My mum, the pilot

Once upon a time, a little girl was told that women shouldn’t fly airplanes … I grew up knowing ‘mum flew planes’. This was one of a series of simple facts in my childhood: my sister and I were born in London; our parents came from India; dad sang; mum flew. She told us stories…

Peter and the soup confusion

Peter, my Rwandan housemate, is a man of many talents – he’s my gym training buddy, my security guard, a law student and a boxing champion for the Kigali Police First Team. I don’t really need a security guard, Kigali is the safest city I’ve ever lived in, but I enjoy his company especially at…

Varanasi: Notes from the banks of the Ganges

India wakes early and Varanasi is no exception – at dawn the eastern sky above the sandy floodplain shines pink and the ghats, ancient stone steps on the edge of the Ganges, Hinduism’s holiest river, are glowing and already abuzz with life. From the hotel roof terrace we see devotees in the water’s edge at…

The fox in the box

One evening a fox was dying in my back garden. Its fur was patchy, its eyes were sad and watery, and it sniffed pitifully amongst the bushes. I have mixed feelings towards foxes. One part of me, the idealistic, romantic side, likes them. They are beautiful, shy creatures of sharp senses, swift and playful, with…

Help! I’m a businessman going to work in an NGO in Africa

One of my life goals was to volunteer in Africa but I was never quite sure if my career path could ever take me there. What use would I be in an NGO in Africa? Surely African NGOs needed doctors, nurses, teachers, humanitarian workers and engineers – not suited business people like me. How wrong…

Adventures on a chocolate scooter: beach towels and helmets in Formentera

We’re on Formentera, a small island just 19kms across, to the south of Ibiza, it’s the worst kept secret of Europe’s pretty beach destinations; the waters are aquamarine and clear, its sands white. Its beaches are like the Maldives but without coconut trees or seaplanes. There’s a laid back air. No clubs, no loud music,…

A Rough Guide to the Various Forms of Rwandan Handshakes

Rwandan body language is fascinating. As someone born in England,where office handshakes are either hard, soft or damp squib, Rwandans, who love to shake hands, offer a new level of workplace sophistication when it comes to the handshake. The first thing to note is the frequency. Hands are shaken ad libitum and can be shaken…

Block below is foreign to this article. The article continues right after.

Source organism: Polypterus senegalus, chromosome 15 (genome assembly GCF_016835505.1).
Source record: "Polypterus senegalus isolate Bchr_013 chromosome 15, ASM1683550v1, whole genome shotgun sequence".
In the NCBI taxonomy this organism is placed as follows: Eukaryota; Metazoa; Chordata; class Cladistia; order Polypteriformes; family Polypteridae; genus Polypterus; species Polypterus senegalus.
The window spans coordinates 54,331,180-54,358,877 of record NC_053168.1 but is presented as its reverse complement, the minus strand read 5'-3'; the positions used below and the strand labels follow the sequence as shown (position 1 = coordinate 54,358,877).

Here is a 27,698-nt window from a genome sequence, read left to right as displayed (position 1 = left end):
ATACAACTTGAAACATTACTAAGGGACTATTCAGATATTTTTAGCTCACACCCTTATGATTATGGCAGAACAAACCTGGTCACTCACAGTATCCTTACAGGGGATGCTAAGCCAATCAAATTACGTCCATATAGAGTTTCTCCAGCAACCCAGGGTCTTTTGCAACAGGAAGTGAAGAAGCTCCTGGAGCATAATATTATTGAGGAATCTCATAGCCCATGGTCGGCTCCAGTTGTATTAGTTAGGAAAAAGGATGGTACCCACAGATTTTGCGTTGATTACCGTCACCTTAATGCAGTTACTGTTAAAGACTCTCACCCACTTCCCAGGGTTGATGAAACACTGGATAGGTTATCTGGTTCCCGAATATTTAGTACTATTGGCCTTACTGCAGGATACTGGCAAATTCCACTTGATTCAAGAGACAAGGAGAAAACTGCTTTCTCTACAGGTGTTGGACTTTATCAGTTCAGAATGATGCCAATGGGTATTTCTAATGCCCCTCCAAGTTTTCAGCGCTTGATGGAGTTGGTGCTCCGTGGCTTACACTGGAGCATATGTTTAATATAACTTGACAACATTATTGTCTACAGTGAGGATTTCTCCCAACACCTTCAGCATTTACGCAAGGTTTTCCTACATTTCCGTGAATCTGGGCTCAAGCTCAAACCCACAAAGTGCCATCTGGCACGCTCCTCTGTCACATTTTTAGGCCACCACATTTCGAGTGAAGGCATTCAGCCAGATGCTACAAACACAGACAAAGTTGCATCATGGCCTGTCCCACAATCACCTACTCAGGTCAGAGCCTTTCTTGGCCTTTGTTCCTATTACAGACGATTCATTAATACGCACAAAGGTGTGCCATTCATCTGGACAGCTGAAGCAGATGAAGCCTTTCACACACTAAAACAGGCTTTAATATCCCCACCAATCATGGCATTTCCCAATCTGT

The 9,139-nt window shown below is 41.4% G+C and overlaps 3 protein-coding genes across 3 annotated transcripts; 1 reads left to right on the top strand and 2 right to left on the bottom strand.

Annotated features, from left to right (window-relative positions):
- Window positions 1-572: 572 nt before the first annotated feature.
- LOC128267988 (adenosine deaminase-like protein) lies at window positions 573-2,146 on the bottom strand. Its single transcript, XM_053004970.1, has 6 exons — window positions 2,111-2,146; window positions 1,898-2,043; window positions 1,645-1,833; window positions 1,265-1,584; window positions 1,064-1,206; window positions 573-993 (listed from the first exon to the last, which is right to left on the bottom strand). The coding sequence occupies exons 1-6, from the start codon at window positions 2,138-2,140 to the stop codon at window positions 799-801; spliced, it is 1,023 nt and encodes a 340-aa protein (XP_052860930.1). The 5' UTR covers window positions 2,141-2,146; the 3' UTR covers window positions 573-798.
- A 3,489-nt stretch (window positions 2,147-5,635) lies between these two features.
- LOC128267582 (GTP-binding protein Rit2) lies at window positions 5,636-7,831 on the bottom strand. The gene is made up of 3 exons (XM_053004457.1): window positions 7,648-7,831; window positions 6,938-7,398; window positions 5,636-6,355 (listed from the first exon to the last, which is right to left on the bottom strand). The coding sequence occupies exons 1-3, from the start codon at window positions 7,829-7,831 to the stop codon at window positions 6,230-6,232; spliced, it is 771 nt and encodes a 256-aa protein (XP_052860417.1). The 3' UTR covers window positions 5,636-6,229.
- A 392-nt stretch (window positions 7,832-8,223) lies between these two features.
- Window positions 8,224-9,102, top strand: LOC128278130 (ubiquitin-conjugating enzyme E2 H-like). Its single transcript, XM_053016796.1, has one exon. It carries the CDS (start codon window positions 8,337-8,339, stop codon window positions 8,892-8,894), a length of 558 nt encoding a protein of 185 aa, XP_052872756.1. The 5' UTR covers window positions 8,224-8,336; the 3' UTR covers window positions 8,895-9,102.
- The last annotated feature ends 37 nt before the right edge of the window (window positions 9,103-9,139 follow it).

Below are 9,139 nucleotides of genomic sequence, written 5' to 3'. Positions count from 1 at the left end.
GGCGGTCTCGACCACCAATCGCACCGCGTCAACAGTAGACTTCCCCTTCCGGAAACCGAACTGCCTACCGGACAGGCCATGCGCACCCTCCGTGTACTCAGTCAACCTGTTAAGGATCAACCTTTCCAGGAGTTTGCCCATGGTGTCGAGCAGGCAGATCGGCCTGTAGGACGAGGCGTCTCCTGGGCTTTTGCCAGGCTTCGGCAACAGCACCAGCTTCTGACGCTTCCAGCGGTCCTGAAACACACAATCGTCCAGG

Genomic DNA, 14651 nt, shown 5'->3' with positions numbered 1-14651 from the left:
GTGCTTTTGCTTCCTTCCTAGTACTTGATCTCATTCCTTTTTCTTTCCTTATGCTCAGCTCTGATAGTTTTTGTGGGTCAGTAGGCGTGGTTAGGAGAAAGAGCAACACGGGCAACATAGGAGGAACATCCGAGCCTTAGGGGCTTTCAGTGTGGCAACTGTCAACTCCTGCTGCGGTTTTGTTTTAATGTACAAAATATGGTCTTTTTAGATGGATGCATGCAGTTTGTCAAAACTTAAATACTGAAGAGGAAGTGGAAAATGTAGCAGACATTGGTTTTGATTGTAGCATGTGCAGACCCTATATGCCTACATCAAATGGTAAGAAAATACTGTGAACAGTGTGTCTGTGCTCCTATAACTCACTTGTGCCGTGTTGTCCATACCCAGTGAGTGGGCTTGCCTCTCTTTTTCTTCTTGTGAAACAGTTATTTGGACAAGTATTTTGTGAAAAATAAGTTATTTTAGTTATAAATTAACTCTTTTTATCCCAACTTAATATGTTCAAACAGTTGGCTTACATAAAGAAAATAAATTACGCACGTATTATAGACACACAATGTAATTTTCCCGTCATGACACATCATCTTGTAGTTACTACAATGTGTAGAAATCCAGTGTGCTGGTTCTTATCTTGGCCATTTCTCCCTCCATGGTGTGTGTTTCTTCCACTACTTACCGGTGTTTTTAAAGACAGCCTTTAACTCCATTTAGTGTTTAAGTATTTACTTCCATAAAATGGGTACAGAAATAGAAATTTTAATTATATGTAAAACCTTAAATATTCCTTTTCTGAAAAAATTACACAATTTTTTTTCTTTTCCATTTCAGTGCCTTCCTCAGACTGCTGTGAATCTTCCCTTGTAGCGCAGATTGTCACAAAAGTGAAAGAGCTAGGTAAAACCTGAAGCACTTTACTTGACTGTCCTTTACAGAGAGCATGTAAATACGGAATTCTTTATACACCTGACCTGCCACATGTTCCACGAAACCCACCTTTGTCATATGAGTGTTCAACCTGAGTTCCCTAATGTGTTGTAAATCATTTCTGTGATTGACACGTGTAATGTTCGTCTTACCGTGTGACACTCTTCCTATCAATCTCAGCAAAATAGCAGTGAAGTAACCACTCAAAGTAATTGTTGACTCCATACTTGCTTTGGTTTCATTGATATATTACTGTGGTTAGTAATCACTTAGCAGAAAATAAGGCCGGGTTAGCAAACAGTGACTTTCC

Going bald: the journey through pain and pleasure 

Once, when I had hair, I revelled in it joyously; I had a quiff that sat up proud like a duck’s bum, sometimes spawning a rebellious love-curl; my side-burns dropped to the bottom of my earlobes; my back and sides were ‘grade one tapered’; the rest, back-brushed in to a bouffant coiffure. I thought I…

A special place of remembrance, hope and beauty

It was the most beautiful place I’ve ever worked in: a creamy-white building with balconies facing the hills of central Kigali, nestled in rose gardens and shaded by palms, in a peaceful air filled with birdsong. But more than just beauty, this quiet, modest site, the Kigali Genocide Memorial is one of the world’s truly special…

The thrill of the motorbike taxis in the hilly heart of Africa

The fastest, most exhilarating way to get round Kigali, the capital of Rwanda, is on motorbike taxis, which go by the rather cute name of  ‘ipikipiki’. I like the way it sounds, like birdsong, it rolls off the tongue, is easy to spell, it’s just hard to stop spelling. If you want an adrenaline buzz,…

Getting to work, Rwanda style

Whoever first coined the term ‘the Dark Continent’ to describe Africa was either wearing very powerful sunglasses, or was nocturnal. The Rwandan sun is enthusiastic, its light is sharp and sunrise is rapid – the sun doesn’t drag itself up; it skyrockets in a steep trajectory and by the start of my commute at 7.30am…

A letter from the heart of Africa: settling in fine

 Dear friends, I made it, I’m here, in Kigali, Rwanda, writing to you from the hilly heart of a distant continent. I’ve been here a week now and I’m settling in fine. On the flight here, just as we passed Lake Victoria, the land suddenly rose to resemble a fairytale kingdom, a mountain fortress, rising…

The flight to Rwanda and getting rid of the contraband

After a short layover in Nairobi airport, the great African plains appeared below us, followed by Lake Victoria, its shoreline edged in pink flamingoes between jealous, grey clouds. (This is part of a series of posts called Letters from the Heart of Africa and a table of contents and background can be found here. This…